Rules are now more stringent and hefty fines to be levied on law breakers
The Cabinet has finally waved a green flag to some amendments in the Motor Vehicles Bill 2016. This bill was first proposed in August last year and while it has now been approved, it is scheduled to be tabled in the parliament next week. Most of the suggestions made in the bill have been approved including linking of driving license and vehicle registration number with Adhaar card.
Road Transport and Highways Minister Nitin Gadkari said, “We have proposed an amendment in the Motor Vehicle Act where people need to have Aadhaar number to apply for driving licence and need not to visit transport offices to get a learning driving licence as it all will be online." This move has been made to primarily to stop the creation of duplicate licenses and registering of stolen vehicles.
The amendment makes it mandatory to wear protective headgear for all children above above the age of 4 years while riding on a two-wheeler. Riding without an appropriate helmet can result in a fine of Rs 1,000 and cancelation of the license for three months. Rules for jumping a red light or not fastening a seat belt are also the same.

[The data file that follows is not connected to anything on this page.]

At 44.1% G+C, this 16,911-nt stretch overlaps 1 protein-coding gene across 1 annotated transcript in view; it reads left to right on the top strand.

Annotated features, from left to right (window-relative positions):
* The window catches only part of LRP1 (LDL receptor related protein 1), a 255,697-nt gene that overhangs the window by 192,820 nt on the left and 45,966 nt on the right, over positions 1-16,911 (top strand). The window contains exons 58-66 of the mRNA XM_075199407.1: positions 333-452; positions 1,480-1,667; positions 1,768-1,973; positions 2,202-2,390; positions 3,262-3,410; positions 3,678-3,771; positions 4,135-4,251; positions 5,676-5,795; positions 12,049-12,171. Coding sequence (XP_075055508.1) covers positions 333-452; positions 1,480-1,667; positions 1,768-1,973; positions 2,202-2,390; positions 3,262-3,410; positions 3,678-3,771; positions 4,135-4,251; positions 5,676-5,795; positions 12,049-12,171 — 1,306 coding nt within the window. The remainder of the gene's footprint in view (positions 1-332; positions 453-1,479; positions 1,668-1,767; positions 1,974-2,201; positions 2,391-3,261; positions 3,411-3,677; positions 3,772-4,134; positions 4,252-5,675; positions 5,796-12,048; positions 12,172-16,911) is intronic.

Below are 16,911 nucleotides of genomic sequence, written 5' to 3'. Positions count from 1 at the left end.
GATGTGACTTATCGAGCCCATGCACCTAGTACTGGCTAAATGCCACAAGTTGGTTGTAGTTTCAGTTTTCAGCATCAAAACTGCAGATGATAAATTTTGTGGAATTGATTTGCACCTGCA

If the owner hands over his/her vehicle to a minor registration of the vehicle can be cancelled. If an accident is caused by the minor during this time, the family can be charged a fine of Rs 25,000 and/or imprisonment up to three years. Using a mobile phone while driving can result in a fine of Rs 5000. Previously the fine was Rs 1,000. The cap on third party liability of insurance has also been lifted. Originally the insurers were liable to a maximum compensation payment of Rs 10 lakh in case of death and just Rs 5 lakh in case of injury.
16 such amendments in the Motor Vehicle Bill have been approved while three suggestions made by the parliament standing committee have been rejected. In 2016, more than 1.5 lakh Indians lost their lives in road accidents. With India ranking highest in the world with regards to road fatalities, the motive of these amendments is to make our roads safe.
The changes to the Motor Vehicle Act now bring the 30-year old instrument in line with the changing dynamics of Indian roads. While the increase in the penalties might just decrease the number of offences, implementation of the law will be the key to its success.